Saturday, May 23, 2009

Clutterers Anonymous - For me!

Well, what do you know…I am not alone. I misdiagnosed myself earlier. I am a “Clutterer” and a program actually exists for me! No kidding, I got this from Wikipedia…There is hope for me to get Organized and move to Paris.

Clutterers Anonymous

From Wikipedia, the free encyclopedia

Clutterers Anonymous (CLA) is a twelve-step program for people who share a common problem with accumulation of clutter. CLA does not exist to provide housekeeping hints, tips on sorting and filing, or lectures on time management. Rather, CLA focuses on the underlying issues made manifest by unnecessary physical and emotional clutter.

As of 2005 CLA was active in over fifty cities in America across seventeen states.[1] The only requirement for membership is a desire to eliminate clutter and bring order into one's life.[2] Clutterers Anonymous replaces "powerless over alcohol" in the First Step of the Twelve Suggested Steps originally developed by Alcoholics Anonymous (AA) with "powerless over our clutter."[3] CLA was founded in May of 1989 in Simi Valley, California.[2]

Some believe that cluttering behavior can be symptomatic of deeper issues. Problem clutterers are more likely to have depression, mania, OCD or ADHD. Any of these disorders can be co-morbid with compulsive hoarding.[4]

Others attribute cluttering to the human desire to hunt and gather, while still others describe it as a consequence of over-consumption.[5][6] Some members of CLA describe the inability to let go of objects as a consequence of spiritual emptiness.[2]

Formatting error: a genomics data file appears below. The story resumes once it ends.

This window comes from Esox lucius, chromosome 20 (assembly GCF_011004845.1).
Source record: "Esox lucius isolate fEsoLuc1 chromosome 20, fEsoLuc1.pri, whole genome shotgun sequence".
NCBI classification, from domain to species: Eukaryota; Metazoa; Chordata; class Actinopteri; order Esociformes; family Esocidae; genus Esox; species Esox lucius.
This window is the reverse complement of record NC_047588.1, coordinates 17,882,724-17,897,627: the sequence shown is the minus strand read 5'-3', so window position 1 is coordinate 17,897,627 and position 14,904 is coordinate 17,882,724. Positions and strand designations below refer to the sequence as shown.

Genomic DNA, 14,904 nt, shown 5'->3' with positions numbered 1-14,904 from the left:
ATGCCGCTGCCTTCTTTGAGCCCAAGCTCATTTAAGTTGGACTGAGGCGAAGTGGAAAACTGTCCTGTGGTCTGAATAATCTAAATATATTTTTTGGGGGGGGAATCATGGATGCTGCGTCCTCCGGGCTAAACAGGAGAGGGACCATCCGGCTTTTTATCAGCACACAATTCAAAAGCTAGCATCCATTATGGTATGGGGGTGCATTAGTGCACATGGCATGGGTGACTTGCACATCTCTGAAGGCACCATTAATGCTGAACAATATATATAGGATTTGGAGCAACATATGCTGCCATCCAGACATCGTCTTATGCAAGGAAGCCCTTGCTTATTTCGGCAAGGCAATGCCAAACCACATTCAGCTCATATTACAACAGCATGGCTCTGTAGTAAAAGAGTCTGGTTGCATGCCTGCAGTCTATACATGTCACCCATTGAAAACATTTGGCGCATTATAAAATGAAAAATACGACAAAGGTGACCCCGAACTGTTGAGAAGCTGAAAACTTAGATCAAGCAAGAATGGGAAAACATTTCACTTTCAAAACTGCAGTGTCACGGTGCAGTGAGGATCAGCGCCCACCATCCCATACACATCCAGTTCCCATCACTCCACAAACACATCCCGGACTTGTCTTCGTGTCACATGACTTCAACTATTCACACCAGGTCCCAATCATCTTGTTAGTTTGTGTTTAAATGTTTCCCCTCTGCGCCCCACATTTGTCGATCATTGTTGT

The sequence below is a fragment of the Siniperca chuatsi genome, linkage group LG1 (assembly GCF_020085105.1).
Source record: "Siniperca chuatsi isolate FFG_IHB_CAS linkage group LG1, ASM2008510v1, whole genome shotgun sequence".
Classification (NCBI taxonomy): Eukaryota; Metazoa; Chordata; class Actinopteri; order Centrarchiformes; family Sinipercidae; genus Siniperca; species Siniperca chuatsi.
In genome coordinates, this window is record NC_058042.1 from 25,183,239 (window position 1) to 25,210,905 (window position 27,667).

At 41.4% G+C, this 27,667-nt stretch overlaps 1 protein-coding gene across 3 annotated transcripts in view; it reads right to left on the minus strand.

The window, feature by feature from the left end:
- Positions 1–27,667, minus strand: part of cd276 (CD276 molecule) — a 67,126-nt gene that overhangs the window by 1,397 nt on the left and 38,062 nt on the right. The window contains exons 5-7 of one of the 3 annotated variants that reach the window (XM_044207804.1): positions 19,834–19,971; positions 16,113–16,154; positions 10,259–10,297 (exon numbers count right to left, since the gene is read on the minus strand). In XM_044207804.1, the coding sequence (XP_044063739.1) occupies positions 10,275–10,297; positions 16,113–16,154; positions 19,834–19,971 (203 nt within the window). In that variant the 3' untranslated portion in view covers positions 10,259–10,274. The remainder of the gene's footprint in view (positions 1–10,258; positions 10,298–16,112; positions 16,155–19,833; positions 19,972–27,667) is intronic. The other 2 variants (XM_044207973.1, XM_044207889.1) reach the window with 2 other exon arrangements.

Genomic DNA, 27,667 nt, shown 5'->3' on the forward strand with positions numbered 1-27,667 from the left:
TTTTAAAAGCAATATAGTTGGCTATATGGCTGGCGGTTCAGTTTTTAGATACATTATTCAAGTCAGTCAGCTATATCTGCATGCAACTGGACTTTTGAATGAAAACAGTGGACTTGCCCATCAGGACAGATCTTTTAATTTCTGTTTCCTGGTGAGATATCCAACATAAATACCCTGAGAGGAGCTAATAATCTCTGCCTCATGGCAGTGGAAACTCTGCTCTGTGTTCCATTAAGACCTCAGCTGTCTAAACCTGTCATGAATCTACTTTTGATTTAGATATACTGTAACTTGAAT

Unlike alcoholism, addiction, or depression, cluttering is rarely lethal (although serious injury or death can occur from clutter-related accidental trips, falls or fires), but it can have other devastating consequences. In extreme cases, clutterers have been evicted from dwellings, lost custody of children, or have even been jailed for violations of building, health or fire codes.[7]

The CLA approved literature includes the two fundamental texts of Alcoholics Anonymous (AA), Alcoholics Anonymous[8] (the so-called "Big Book") and the Twelve Steps and Twelve Traditions[9] as well as eight CLA specific pamphlets. At meetings, CLA members read directly from both books replacing the word "alcoholic" with "clutterer."[10]
Clutterers Anonymous is not associated with Messies Anonymous, a support group founded by Sandra Felton, utilizing her copyrighted publications and not based upon the Twelve Steps of AA.[11]

No comments:

Post a Comment